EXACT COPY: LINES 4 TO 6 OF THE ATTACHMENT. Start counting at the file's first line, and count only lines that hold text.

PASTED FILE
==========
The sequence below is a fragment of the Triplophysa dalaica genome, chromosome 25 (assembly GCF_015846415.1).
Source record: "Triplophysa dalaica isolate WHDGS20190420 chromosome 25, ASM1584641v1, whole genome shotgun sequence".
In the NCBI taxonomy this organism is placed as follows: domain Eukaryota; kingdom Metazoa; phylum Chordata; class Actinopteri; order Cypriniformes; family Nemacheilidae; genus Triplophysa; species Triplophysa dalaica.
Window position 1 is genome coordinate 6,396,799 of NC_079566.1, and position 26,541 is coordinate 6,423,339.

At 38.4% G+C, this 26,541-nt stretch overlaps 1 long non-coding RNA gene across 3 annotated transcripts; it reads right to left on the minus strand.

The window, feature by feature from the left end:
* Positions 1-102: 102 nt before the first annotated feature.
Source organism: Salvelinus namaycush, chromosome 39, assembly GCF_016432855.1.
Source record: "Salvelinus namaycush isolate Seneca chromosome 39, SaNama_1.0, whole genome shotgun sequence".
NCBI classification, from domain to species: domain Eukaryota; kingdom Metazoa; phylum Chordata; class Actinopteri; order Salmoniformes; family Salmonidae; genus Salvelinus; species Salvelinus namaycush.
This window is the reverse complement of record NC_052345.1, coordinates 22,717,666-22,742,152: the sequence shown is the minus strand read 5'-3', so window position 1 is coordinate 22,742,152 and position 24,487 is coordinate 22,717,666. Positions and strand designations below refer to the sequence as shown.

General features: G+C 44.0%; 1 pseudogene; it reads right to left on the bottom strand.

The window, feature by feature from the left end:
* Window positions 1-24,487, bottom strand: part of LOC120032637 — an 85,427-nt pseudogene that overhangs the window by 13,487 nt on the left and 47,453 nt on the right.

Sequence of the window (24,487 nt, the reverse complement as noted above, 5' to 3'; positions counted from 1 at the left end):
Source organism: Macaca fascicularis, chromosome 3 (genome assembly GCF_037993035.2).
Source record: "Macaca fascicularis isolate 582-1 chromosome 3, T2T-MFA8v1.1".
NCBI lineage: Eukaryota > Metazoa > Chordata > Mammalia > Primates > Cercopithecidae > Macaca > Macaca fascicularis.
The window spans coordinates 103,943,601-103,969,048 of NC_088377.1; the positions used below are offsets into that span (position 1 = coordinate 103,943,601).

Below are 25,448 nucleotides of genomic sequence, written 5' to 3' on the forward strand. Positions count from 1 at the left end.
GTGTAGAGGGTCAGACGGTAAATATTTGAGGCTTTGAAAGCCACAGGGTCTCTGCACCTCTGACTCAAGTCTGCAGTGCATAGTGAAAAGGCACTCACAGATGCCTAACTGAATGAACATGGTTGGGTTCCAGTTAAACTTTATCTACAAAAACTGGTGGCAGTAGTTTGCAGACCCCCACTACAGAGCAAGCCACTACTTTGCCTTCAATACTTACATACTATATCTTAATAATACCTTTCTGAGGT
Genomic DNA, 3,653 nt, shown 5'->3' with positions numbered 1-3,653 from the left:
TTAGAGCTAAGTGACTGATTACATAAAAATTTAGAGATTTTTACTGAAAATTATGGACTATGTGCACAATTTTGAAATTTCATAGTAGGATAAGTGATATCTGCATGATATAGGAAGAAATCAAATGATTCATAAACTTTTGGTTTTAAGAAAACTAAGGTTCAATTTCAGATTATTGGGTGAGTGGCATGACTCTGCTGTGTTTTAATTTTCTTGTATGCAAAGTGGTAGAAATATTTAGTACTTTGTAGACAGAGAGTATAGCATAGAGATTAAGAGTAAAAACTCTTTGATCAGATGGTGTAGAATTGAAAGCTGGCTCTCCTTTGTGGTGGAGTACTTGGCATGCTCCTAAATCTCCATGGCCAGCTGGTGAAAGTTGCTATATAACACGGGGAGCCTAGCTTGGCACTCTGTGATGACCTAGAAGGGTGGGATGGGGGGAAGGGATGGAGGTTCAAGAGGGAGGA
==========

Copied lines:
Window position 1 is genome coordinate 6,396,799 of NC_079566.1, and position 26,541 is coordinate 6,423,339.

At 38.4% G+C, this 26,541-nt stretch overlaps 1 long non-coding RNA gene across 3 annotated transcripts; it reads right to left on the minus strand.

The window, feature by feature from the left end: